Four years ago, in 2013 at the age of 68, Grace Holmes was diagnosed with lung cancer.
I first met Grace Holmes at the Macmillan Summer Wellbeing Day in June 2017; organised to support people living with or beyond cancer into activities. Grace had come along to try some of the activity sessions that were on offer that day, with hopes of also meeting new people. I remember meeting Grace; a lively lady, from South Africa, who was enthusiastically taking part in the Keep Fit taster session. It was only after the event that I learnt of Grace’s remarkable story of how her life has been enriched after cancer.
“I nearly passed out through shock. I had gone in for some tests and got the results. They said, ‘sit down Mrs Holmes we’ve got some bad news. You have lung cancer.’ The news alone makes you think you’re a goner, you’re finished,” says Grace.
Grace had smoked since the 1960’s.Although she had tried to give up before; it wasn’t until the diagnosis at Southmead hospital, that Grace finally made the decision to give up smoking for good.
“It’s so horrendous that news. The funny thing is; I went to the hospital alone. I didn’t expect news like that. Afterwards I got to the bus stop, and you know what I did? I sat down and smoked. I thought what’s the point? I’m done now. I’m done with this world, I’m finished”.
“A week later they said they were going to cut [the cancer] out, they said ‘do you agree?’. I said, yes”.
In an unexpected twist, the shock of learning of her lung cancer changed Grace’s view of living.
“Just before my diagnosis I had got to the point where I’d had enough of human beings; I’m just going to stay inside. I started to want to be on my own and lock myself in. I remember standing out at the bus stop waiting for the bus thinking ‘I can’t wait to get home and lock myself in’.”
The following day after Grace’s operation it was the support and advice of a nurse that gave Grace a meaning to go on. “The nurse came in and sat beside me on the bed and she said, ‘you’ve had the most dangerous operation Grace, you’re 69 and you’ve survived the operation’. She said, ‘if you don’t try and walk, she says that’s it’.”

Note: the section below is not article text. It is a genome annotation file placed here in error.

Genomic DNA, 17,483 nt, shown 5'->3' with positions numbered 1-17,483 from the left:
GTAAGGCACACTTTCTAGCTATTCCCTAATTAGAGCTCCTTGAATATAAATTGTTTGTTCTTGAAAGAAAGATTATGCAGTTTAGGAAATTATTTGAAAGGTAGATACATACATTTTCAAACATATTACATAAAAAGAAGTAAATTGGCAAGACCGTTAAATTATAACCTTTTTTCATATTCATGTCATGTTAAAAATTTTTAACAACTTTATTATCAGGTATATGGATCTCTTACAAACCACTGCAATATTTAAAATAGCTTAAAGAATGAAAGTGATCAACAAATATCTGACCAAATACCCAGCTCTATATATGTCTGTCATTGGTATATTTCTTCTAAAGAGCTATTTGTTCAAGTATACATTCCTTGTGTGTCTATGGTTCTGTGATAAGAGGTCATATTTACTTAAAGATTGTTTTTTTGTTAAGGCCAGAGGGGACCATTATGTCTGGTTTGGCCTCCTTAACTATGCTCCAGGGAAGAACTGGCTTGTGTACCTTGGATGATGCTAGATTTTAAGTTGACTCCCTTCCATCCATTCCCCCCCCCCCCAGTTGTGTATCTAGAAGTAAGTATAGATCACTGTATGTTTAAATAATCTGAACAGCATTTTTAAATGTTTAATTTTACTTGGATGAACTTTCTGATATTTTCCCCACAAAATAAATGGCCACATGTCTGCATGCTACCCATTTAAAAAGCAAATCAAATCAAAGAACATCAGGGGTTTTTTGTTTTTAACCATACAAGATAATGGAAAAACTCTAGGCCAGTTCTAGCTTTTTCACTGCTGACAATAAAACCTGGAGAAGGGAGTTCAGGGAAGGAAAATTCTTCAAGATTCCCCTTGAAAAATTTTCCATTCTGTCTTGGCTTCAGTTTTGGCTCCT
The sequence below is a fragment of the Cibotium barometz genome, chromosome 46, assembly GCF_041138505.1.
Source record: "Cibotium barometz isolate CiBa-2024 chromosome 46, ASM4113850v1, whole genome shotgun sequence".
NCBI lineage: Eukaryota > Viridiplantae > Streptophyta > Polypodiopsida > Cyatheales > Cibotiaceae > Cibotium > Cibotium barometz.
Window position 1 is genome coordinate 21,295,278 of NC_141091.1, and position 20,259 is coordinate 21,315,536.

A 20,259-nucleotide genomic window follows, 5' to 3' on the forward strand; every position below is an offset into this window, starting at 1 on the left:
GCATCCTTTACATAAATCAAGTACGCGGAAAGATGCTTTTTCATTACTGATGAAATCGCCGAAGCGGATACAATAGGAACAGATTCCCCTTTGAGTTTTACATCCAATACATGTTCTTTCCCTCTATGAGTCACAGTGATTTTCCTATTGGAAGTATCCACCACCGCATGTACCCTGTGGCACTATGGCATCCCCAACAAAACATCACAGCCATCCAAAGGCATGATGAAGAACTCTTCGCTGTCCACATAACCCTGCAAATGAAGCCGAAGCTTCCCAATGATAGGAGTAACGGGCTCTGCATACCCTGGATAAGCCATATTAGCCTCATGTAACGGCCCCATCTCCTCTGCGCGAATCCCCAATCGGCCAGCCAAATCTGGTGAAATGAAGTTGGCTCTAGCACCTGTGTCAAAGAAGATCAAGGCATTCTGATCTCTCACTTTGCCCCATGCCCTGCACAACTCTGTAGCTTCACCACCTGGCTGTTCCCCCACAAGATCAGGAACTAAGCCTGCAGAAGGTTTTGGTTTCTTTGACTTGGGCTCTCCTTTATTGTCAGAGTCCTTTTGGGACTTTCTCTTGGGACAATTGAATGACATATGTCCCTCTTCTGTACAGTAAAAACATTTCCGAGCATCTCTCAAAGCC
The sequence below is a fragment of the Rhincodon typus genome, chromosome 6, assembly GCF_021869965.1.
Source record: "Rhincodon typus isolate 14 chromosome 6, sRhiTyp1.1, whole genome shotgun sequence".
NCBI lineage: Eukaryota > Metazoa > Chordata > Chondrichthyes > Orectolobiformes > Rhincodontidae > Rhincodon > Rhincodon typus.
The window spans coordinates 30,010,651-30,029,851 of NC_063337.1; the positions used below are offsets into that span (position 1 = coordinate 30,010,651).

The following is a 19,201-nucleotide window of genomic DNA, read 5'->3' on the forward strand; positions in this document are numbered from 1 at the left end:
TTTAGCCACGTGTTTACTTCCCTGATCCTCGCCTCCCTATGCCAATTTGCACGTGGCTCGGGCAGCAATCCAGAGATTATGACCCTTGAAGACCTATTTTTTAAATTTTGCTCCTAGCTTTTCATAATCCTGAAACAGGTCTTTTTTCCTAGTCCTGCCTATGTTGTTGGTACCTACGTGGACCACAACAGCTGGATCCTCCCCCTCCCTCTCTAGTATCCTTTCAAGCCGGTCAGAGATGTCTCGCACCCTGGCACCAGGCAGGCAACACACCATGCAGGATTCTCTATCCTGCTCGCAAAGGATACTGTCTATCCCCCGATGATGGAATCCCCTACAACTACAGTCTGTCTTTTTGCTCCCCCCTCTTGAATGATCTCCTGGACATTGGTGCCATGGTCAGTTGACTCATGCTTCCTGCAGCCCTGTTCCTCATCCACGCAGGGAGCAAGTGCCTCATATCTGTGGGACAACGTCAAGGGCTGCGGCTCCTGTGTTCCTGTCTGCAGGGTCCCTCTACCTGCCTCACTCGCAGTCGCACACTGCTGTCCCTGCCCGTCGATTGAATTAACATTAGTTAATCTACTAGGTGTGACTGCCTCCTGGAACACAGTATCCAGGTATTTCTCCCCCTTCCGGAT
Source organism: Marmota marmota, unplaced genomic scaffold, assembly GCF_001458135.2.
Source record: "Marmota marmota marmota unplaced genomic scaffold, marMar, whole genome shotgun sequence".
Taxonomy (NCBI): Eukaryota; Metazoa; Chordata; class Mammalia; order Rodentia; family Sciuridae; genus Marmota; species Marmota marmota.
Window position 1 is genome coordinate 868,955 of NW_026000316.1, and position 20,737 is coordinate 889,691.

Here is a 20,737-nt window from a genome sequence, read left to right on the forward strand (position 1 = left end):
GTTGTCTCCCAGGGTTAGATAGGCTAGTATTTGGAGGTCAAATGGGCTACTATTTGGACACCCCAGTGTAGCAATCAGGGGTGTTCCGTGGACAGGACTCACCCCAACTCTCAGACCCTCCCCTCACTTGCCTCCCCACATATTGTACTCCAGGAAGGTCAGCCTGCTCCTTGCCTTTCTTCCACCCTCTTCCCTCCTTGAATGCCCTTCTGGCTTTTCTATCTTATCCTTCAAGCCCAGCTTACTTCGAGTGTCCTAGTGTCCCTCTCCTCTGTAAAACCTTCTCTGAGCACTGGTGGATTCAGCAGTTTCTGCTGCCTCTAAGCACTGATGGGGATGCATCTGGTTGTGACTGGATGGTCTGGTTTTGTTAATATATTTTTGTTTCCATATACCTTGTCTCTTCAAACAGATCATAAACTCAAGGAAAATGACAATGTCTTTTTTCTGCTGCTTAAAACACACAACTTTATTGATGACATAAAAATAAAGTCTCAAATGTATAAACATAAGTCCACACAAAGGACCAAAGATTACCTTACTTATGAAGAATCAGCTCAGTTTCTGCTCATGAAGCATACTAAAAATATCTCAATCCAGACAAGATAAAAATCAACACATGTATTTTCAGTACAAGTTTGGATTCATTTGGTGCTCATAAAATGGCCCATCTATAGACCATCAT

“She said to me, ‘first of all you’ll find you can’t walk from here to there because you’ll be short of breath, because you only have the one lung, but if you exercise that lung so it learns to work on its own, you’ll make it.’”
“I remember every word she said. From the start I thought I was not going to make it through the operation. And now, I walk uphill, I walk downhill, I can’t believe when I tell people the story, they can’t believe I walk around after what I’ve been through.”
Little by little, with the help and support from local initiatives, such as the ACE project and LinkAge partner Bristol Charities, Grace started to engage with other people and activities in her local community. And she didn’t stop there. With the help of LinkAge partner Bristol Charities, Grace led the development of a new Ping Pong group in her local community centre.
“Before I knew it, it was taking off and getting off the ground. There we all were, starting off with just four of us and one table. We now have three tables with 12 members!”
“I couldn’t believe myself that I suddenly changed from just sitting. And here I am four years after and I’m playing ping pong, and I’m walking, and people would never think I have just one lung. I never miss my ping pong unless I’ve got another appointment. I’m always there”.
When asked what her thoughts were on being physically active after living with cancer, Grace responded, “Exercise is the best medicine, and laughter, it’s good for you, it’s good for the heart. You feel more alive, you feel happy. Sometimes when I get up I think, ‘I’ve got to go for a walk, I’m feeling a bit low and depressed’. I walk for about 30 minutes and I come back, and do you know how it makes me feel? It makes me feel like I’ve done something. It feels like I’ve done something big, it makes me so happy, you know, 30 minutes ago I was feeling so sad and now I’m happy again, just by walking”.
“When I had two lungs, I wasn’t active, I did nothing. It’s so funny now I only have one lung and now I’m more active. It’s unbelievable.”
For now, Grace has her eyes set on trying Badminton and some gentle keep fit exercises, proving there really can be more to life after cancer.
If you would like to hear more about activities in your area, or how the Macmillan Prevention & Re-enablement project can support you into activities, please call 0117 353 3042 or email firstname.lastname@example.org.